Land of Sky Regional Council partnered with ABSCI to acquire funding to support some initial steps to get the RRR initiative started and deployed in the Buncombe County public K-12 school systems. LOSRC was awarded $499,500 from the EPA Climate Showcase Communities program in March 2010 – it was one of 25 projects funded across the U.S. to demonstrate innovative community-based projects that can achieve greenhouse gas emission reductions.
The EPA grant has provided funds for facilities upgrades/retrofits to significantly reduce energy use and related costs. Over 60 percent of the grant was allotted to direct facility investments to Buncombe County Schools, Asheville City School, Francine Delany New School for Children, Evergreen Charter School, and Artspace Charter School. These energy saving facility upgrades include gym and classroom lighting improvements, point-of-use hot water heaters, insulation improvements, improvements to HVAC control systems, and a solar photovotaic demonstration project. A solar hot water and an alternative fuel vehicle are also under consideration. The grant also supported school-level environmental leadership projects, designed by teachers and students. These “Green Team” projects encompass a variety of themes. Students collected and analyzed data related to waste, growing food and energy use; created gardens and learned about the multiple benefits of growing your own food; and prepared ways to present what they have learned to other students, staff, parents and the wider community.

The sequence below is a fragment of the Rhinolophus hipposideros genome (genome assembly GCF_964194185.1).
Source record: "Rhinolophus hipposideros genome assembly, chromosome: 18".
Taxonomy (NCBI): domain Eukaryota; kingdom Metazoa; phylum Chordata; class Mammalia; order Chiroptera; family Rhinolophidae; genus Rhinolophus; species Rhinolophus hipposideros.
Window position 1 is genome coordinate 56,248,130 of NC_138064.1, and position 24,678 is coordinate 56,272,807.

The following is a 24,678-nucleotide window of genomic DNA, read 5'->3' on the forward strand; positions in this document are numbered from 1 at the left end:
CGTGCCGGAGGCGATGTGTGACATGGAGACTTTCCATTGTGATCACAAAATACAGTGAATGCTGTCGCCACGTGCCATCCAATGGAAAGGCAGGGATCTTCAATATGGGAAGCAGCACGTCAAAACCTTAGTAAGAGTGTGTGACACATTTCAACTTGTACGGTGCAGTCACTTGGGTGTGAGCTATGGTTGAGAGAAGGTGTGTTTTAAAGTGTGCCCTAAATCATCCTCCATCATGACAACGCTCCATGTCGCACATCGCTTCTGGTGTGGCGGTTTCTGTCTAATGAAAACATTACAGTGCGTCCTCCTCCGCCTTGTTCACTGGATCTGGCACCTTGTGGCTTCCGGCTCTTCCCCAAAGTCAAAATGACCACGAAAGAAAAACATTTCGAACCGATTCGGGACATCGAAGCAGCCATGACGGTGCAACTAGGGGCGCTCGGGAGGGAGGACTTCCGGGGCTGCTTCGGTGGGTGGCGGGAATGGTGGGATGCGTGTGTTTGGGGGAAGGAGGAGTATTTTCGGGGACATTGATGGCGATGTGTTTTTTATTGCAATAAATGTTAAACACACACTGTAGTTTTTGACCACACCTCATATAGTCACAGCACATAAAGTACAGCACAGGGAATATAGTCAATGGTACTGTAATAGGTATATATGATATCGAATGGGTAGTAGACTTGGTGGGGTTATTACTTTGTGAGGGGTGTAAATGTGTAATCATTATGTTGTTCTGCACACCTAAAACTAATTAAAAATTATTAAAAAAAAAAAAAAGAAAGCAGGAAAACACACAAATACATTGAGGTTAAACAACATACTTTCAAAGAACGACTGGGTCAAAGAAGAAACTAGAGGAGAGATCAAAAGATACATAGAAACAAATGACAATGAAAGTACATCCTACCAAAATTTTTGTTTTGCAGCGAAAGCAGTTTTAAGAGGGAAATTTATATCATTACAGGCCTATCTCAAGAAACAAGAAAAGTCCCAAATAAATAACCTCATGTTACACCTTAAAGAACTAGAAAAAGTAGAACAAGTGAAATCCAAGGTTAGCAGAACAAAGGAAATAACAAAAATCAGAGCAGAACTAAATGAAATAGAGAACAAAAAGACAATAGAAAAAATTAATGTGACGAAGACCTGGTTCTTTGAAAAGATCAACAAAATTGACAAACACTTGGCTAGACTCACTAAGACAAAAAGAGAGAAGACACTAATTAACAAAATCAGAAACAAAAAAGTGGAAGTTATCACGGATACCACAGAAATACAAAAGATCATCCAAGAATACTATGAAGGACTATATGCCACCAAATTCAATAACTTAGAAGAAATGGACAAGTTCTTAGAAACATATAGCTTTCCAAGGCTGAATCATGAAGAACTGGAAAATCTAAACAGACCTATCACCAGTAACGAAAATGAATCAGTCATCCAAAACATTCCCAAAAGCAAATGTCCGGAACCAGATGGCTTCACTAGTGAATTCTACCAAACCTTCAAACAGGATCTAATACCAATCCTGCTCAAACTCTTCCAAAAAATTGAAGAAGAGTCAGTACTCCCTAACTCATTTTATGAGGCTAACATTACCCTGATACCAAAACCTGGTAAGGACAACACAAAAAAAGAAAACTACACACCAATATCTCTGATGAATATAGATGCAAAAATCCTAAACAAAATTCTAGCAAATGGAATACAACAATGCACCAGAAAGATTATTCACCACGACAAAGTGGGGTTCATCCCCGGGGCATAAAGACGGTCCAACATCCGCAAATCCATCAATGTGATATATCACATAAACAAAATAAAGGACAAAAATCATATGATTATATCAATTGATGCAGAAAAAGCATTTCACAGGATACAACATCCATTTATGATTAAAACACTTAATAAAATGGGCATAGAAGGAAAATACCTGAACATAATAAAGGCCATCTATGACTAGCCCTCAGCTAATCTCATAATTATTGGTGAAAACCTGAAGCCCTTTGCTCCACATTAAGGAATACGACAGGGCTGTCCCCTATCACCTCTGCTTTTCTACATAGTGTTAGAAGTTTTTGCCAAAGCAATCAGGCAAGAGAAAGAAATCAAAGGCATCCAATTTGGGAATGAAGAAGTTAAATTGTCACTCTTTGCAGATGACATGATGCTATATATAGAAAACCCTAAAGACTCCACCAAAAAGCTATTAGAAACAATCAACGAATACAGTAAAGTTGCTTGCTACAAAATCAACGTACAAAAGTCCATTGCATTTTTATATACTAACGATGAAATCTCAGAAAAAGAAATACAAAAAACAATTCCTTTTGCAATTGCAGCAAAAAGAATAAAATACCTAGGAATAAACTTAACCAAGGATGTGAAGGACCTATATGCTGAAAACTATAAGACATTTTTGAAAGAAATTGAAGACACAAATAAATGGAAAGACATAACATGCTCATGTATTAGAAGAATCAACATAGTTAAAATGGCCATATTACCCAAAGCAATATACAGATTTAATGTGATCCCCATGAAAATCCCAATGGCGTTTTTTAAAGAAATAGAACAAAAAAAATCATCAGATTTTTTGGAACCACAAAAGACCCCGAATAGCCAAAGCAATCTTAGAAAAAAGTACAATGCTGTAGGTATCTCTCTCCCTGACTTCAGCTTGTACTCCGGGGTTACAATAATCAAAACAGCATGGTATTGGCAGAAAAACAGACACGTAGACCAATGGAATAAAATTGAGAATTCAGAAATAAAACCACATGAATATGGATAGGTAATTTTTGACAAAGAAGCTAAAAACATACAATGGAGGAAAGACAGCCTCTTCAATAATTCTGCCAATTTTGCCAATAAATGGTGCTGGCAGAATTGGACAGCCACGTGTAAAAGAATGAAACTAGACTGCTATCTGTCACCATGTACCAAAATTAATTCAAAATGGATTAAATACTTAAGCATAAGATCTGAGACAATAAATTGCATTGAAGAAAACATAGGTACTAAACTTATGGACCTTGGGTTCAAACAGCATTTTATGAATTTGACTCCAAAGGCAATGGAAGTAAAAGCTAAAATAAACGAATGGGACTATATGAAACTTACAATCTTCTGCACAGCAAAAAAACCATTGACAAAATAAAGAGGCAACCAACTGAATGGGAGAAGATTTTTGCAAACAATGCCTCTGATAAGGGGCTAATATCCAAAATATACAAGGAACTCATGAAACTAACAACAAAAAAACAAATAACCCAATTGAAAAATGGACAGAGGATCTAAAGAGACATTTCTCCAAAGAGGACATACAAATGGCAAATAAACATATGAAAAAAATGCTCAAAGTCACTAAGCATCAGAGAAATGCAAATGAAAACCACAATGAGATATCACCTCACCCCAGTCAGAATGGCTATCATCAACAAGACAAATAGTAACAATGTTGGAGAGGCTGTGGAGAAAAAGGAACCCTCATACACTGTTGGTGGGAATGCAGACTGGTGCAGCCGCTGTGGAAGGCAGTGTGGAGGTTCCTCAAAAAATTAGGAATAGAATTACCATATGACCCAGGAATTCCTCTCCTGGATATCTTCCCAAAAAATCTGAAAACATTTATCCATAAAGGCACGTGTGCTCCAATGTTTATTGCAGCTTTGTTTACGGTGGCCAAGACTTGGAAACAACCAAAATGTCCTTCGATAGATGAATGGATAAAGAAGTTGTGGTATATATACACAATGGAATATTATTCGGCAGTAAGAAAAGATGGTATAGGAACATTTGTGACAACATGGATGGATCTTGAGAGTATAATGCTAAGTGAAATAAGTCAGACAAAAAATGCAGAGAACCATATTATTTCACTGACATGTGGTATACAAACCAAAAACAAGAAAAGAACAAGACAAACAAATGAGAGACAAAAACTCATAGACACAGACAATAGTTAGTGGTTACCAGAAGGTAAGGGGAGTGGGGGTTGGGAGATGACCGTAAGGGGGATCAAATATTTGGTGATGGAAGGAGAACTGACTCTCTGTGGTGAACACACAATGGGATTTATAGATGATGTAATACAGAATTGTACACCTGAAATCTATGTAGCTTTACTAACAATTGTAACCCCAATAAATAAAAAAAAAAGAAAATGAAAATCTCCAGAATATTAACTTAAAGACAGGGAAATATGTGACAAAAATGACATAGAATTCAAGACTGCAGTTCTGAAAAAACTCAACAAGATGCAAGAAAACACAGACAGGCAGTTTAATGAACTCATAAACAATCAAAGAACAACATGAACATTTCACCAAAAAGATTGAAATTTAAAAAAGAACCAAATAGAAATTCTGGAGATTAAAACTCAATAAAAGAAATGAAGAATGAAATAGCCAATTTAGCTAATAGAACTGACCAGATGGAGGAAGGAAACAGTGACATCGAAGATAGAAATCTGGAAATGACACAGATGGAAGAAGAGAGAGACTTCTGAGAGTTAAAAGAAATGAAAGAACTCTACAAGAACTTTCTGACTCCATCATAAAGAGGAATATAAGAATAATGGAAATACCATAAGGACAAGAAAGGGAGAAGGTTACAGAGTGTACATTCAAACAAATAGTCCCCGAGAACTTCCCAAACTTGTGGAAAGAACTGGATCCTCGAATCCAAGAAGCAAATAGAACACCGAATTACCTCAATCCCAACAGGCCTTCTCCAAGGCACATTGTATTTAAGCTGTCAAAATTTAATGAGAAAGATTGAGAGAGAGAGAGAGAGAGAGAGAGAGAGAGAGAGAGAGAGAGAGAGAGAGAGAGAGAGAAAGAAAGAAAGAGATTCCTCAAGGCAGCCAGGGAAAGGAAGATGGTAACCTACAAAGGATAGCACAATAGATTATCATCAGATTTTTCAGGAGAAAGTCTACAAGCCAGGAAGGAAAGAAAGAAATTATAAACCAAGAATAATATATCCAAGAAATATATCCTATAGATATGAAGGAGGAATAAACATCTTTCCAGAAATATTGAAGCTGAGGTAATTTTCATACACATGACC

Reading, Riding and Retrofit Final Report
For more information and related resources, please visit the project website: www.ncgreenschools.org You may also contact Linda Giltz, Senior Planner and project administrator, at firstname.lastname@example.org or 828-261-6622.
Local Energy Assurance Project
The Local Energy Assurance Project (LEAP) is an Energy Assurance Planning Project which is a regional program that includes the Cities, Towns and County governments in the Land-of-Sky Region. The City of Asheville has taken the lead on this project since it is the largest City located in the region.
The governments in this region have agreed to work together to secure fuel supply during times of shortage, which may result from a disaster such as a hurricane in the Gulf of Mexico.
Our Local Energy Assurance Project (LEAP) group is working towards plan development to improve regional resource coordination, and increase energy preparedness should there be an energy emergency in the region. The LEAP project members have created two teams. The Fuel Acquisitions Team will increase the fuel vendor network and coordinate resources in the event of a fuel shortage. The Conservation Team will develop fuel conservation measures to be implemented by the regional partners and develop a public information system to increase conservation and future regional preparedness.